This issue of The American Journal of Orthopedics focuses?on the treatment of shoulder and elbow pathology?in 2014. Treatment of shoulder arthritis in young?or high-demand patients remains a significant challenge.?Total shoulder arthroplasty (TSA) for glenohumeral arthritis?can provide excellent pain relief and improved function?in elderly, lower demand patients. In younger or higher?demand patients, the long-term outcomeare less favorable?failure rates are higher, and revision surgery outcomes?are unpredictable. Sperling and colleagues1 reported?a survival rate of only 61% for TSA in patients younger?than 50 at 10-year follow-up. In addition, postarthroplasty?activity restrictions may be unacceptable for these younger,?active patients. Concerns about poor shoulder arthroplasty?durability and patient expectations of high activity have led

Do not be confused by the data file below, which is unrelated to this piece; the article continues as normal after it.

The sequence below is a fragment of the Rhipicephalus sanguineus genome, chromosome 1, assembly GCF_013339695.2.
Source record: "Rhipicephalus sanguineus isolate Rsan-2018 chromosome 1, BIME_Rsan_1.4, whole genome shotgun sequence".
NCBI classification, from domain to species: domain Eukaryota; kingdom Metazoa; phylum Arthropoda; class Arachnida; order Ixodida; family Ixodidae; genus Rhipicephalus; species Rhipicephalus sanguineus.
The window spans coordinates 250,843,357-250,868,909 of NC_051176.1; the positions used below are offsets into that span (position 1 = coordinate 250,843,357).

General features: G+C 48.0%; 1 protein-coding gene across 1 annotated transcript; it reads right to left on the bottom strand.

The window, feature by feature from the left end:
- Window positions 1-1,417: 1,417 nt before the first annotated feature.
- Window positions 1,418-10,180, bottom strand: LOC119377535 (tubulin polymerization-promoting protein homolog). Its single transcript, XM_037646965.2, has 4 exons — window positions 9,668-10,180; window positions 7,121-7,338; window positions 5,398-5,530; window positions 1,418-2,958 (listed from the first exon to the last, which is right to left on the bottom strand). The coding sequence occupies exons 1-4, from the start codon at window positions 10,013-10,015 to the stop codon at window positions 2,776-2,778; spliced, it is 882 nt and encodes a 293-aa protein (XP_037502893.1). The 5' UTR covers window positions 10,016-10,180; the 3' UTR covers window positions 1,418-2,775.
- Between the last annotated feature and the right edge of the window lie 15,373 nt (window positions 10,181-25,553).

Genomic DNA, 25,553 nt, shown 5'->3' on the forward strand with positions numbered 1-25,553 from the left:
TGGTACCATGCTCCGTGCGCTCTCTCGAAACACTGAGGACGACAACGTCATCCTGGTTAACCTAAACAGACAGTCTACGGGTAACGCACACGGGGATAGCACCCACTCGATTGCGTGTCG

to considerations for nonarthroplastic surgical options for?shoulder arthritis in this patient population. [complete article]
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